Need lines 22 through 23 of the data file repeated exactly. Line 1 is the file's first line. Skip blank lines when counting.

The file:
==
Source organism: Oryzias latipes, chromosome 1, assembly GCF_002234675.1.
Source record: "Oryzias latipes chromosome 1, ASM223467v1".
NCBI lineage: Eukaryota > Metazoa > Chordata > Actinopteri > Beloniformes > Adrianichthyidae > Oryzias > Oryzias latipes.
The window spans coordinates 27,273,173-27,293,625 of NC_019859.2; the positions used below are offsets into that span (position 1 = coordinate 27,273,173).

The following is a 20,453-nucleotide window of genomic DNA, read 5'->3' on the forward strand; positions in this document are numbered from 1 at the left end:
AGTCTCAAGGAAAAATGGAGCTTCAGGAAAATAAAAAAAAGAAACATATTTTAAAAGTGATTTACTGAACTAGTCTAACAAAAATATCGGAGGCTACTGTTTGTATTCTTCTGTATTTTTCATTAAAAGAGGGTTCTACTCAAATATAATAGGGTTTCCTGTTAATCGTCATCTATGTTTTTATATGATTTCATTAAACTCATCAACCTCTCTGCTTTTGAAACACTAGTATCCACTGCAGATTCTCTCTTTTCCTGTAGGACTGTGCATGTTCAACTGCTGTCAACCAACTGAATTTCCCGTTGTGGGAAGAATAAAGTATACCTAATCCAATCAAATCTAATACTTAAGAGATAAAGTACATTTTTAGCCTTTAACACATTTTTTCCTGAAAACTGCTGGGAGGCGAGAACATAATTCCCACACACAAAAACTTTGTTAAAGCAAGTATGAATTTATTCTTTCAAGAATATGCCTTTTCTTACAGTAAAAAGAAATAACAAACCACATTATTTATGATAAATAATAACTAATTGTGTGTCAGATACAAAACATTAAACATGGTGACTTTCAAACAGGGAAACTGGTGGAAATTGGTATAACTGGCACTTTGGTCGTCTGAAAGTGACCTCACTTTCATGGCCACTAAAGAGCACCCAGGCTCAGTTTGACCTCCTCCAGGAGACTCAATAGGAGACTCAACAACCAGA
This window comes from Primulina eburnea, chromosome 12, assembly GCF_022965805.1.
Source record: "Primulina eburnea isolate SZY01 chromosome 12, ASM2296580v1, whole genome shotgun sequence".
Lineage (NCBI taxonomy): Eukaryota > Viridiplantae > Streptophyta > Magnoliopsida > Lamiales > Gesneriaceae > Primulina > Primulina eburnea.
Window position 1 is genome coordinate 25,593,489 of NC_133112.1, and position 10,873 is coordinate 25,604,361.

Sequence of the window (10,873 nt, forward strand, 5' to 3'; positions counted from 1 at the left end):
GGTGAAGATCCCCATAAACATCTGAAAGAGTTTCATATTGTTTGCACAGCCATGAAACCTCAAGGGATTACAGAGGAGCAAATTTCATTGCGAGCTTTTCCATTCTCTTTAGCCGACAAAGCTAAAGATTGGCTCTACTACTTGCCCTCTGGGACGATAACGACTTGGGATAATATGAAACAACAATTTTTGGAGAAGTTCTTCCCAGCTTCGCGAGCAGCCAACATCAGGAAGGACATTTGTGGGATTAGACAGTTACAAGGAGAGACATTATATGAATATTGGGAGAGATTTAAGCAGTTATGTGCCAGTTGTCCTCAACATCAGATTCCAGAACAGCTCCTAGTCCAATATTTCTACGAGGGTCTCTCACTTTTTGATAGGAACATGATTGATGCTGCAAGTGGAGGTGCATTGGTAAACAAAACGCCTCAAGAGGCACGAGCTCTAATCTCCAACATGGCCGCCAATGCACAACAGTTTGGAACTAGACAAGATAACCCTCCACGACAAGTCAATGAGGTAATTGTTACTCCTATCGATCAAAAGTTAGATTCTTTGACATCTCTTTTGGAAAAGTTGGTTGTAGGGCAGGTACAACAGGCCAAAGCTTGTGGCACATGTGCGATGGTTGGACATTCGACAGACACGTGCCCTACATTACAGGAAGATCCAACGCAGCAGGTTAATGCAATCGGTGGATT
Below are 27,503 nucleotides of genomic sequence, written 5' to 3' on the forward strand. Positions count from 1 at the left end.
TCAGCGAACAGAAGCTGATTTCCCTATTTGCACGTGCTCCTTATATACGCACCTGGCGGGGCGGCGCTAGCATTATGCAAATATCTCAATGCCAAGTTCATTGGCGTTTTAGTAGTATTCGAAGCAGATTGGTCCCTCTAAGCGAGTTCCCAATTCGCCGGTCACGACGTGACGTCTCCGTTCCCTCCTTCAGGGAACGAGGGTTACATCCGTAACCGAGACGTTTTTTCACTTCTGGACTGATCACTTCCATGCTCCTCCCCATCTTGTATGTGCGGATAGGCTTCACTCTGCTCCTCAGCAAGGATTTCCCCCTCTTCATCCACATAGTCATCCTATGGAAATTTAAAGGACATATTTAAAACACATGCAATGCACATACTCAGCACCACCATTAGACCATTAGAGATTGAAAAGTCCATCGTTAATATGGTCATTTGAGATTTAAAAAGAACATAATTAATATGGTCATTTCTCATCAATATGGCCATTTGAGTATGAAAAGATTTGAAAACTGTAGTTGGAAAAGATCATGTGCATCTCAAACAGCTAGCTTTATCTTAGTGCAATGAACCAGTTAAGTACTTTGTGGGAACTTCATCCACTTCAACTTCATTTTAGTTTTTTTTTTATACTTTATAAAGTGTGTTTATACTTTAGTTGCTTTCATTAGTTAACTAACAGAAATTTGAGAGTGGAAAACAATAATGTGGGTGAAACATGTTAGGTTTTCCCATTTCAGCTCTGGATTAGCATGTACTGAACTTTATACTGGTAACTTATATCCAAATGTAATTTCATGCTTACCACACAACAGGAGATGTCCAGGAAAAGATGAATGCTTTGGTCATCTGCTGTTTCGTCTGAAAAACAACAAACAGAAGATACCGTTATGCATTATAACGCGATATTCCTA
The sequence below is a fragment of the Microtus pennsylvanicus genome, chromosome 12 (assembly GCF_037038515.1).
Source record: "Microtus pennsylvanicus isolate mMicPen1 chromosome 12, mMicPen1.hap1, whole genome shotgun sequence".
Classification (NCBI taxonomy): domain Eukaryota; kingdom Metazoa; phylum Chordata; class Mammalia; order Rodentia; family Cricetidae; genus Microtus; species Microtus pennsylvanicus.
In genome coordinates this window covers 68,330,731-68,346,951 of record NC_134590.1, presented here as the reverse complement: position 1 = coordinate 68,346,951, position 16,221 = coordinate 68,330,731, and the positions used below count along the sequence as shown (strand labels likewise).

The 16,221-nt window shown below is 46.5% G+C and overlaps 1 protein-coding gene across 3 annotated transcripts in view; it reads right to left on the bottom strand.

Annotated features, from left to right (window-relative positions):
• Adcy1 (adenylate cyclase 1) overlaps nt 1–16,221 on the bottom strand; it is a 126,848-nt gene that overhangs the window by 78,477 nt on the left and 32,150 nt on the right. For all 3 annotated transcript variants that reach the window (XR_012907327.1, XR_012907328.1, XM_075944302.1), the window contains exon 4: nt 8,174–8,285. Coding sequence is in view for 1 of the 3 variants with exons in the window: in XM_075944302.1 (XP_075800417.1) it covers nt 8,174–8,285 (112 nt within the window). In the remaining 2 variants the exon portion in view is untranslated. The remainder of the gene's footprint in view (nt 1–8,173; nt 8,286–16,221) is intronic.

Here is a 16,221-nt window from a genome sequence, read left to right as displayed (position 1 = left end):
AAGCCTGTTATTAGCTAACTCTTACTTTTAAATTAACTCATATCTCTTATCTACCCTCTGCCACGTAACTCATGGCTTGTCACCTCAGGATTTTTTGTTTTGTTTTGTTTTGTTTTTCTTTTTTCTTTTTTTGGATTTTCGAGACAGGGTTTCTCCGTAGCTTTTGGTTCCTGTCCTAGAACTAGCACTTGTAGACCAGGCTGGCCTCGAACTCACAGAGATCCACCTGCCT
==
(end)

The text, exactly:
Here is a 16,221-nt window from a genome sequence, read left to right as displayed (position 1 = left end):
AAGCCTGTTATTAGCTAACTCTTACTTTTAAATTAACTCATATCTCTTATCTACCCTCTGCCACGTAACTCATGGCTTGTCACCTCAGGATTTTTTGTTTTGTTTTGTTTTGTTTTTCTTTTTTCTTTTTTTGGATTTTCGAGACAGGGTTTCTCCGTAGCTTTTGGTTCCTGTCCTAGAACTAGCACTTGTAGACCAGGCTGGCCTCGAACTCACAGAGATCCACCTGCCT